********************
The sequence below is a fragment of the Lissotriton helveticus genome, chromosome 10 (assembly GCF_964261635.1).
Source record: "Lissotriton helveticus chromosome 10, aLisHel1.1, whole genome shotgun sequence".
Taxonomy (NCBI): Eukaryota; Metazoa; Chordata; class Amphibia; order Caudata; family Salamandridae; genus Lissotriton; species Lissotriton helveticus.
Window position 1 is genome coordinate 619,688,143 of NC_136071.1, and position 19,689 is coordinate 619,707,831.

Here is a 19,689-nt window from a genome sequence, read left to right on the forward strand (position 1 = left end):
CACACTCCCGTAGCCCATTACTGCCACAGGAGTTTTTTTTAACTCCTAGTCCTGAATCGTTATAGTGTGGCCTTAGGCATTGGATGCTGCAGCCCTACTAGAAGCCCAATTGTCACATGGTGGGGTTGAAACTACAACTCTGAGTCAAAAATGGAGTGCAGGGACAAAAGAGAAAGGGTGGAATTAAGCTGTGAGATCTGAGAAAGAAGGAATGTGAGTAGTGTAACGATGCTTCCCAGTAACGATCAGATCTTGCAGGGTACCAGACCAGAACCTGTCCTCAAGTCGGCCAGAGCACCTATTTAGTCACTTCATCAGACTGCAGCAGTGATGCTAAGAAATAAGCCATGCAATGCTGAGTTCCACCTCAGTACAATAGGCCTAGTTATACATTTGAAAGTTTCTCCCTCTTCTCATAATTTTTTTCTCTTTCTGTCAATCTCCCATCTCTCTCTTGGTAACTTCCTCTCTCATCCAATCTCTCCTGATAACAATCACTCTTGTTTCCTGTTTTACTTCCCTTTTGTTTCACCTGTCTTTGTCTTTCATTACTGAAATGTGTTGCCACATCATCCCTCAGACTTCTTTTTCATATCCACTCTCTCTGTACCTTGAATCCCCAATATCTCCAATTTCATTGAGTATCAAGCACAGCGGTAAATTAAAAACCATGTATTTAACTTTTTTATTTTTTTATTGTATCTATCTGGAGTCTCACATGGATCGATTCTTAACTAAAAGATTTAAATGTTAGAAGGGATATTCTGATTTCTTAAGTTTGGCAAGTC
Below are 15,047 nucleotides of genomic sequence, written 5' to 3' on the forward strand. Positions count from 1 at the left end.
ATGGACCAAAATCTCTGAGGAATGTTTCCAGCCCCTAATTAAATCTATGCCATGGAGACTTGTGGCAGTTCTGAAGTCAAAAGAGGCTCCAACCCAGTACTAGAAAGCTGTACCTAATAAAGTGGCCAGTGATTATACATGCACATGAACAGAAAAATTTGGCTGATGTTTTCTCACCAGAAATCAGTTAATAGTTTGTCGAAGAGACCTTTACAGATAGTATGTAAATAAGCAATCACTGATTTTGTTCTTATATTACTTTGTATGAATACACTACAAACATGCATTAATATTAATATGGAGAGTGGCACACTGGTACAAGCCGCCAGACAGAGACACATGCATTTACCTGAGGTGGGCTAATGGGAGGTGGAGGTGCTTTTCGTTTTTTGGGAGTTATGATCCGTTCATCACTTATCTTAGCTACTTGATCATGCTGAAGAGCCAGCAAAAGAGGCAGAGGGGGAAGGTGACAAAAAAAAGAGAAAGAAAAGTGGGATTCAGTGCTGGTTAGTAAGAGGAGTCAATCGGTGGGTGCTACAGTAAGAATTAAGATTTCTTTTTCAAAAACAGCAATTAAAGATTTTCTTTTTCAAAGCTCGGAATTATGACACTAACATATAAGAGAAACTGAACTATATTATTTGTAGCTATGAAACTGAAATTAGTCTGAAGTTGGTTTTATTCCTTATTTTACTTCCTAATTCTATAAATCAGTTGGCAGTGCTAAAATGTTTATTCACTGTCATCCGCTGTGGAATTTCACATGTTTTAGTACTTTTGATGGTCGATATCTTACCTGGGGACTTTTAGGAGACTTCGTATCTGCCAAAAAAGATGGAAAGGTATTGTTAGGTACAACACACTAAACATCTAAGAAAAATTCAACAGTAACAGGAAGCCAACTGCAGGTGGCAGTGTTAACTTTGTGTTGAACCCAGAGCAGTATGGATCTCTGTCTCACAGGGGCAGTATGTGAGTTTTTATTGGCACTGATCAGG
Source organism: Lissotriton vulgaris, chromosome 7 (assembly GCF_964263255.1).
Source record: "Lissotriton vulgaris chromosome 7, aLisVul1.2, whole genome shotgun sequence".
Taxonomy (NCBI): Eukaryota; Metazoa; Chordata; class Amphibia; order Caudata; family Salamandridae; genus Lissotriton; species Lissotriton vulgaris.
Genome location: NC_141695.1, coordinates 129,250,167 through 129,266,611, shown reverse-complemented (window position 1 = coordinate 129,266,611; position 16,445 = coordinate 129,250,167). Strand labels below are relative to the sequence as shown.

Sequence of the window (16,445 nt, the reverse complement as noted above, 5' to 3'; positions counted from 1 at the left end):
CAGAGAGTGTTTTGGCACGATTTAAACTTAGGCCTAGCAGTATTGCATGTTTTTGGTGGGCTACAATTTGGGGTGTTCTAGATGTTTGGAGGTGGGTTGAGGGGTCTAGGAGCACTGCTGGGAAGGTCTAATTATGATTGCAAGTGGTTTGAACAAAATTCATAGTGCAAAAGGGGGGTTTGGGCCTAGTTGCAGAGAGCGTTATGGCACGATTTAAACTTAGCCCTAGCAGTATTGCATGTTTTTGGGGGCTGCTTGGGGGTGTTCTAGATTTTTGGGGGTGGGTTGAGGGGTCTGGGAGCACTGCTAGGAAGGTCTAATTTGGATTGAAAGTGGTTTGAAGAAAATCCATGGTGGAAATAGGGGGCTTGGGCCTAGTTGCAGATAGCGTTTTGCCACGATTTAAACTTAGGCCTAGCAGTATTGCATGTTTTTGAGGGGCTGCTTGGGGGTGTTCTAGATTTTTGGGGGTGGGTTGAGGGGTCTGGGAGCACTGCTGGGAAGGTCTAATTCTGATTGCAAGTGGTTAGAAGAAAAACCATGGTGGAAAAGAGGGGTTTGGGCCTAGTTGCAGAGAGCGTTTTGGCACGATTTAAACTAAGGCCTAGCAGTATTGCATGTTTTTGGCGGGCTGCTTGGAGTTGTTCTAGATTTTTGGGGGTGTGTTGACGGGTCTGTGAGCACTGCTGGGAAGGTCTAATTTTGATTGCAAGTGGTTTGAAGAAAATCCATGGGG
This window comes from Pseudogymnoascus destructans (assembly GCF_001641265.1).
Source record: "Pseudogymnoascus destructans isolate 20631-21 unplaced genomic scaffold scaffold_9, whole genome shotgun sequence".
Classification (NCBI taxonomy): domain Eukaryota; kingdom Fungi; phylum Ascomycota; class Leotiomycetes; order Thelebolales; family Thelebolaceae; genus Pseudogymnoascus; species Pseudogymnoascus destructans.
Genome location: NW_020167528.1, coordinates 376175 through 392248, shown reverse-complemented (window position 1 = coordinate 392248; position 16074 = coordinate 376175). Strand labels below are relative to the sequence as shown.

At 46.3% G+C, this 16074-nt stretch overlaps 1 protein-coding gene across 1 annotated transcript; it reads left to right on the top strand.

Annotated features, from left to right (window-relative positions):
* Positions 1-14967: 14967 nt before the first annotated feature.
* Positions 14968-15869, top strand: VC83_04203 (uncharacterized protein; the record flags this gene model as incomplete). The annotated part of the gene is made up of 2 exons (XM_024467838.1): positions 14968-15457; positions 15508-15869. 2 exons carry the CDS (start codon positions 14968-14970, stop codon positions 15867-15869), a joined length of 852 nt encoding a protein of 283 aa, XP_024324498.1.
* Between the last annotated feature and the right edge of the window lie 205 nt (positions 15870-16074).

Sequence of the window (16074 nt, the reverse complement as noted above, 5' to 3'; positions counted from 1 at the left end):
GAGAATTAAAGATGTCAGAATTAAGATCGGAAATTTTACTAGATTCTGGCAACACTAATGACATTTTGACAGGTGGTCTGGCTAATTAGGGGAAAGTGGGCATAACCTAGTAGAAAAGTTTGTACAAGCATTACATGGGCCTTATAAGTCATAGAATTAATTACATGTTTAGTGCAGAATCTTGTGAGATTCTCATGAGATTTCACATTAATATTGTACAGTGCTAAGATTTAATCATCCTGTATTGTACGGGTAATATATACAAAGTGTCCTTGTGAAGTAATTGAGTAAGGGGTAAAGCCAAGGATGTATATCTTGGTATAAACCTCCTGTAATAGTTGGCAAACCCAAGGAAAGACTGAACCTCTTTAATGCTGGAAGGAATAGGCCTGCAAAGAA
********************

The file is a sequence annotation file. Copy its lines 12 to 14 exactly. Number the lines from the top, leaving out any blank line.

Genome location: NC_141695.1, coordinates 129,250,167 through 129,266,611, shown reverse-complemented (window position 1 = coordinate 129,266,611; position 16,445 = coordinate 129,250,167). Strand labels below are relative to the sequence as shown.

Sequence of the window (16,445 nt, the reverse complement as noted above, 5' to 3'; positions counted from 1 at the left end):
CAGAGAGTGTTTTGGCACGATTTAAACTTAGGCCTAGCAGTATTGCATGTTTTTGGTGGGCTACAATTTGGGGTGTTCTAGATGTTTGGAGGTGGGTTGAGGGGTCTAGGAGCACTGCTGGGAAGGTCTAATTATGATTGCAAGTGGTTTGAACAAAATTCATAGTGCAAAAGGGGGGTTTGGGCCTAGTTGCAGAGAGCGTTATGGCACGATTTAAACTTAGCCCTAGCAGTATTGCATGTTTTTGGGGGCTGCTTGGGGGTGTTCTAGATTTTTGGGGGTGGGTTGAGGGGTCTGGGAGCACTGCTAGGAAGGTCTAATTTGGATTGAAAGTGGTTTGAAGAAAATCCATGGTGGAAATAGGGGGCTTGGGCCTAGTTGCAGATAGCGTTTTGCCACGATTTAAACTTAGGCCTAGCAGTATTGCATGTTTTTGAGGGGCTGCTTGGGGGTGTTCTAGATTTTTGGGGGTGGGTTGAGGGGTCTGGGAGCACTGCTGGGAAGGTCTAATTCTGATTGCAAGTGGTTAGAAGAAAAACCATGGTGGAAAAGAGGGGTTTGGGCCTAGTTGCAGAGAGCGTTTTGGCACGATTTAAACTAAGGCCTAGCAGTATTGCATGTTTTTGGCGGGCTGCTTGGAGTTGTTCTAGATTTTTGGGGGTGTGTTGACGGGTCTGTGAGCACTGCTGGGAAGGTCTAATTTTGATTGCAAGTGGTTTGAAGAAAATCCATGGGG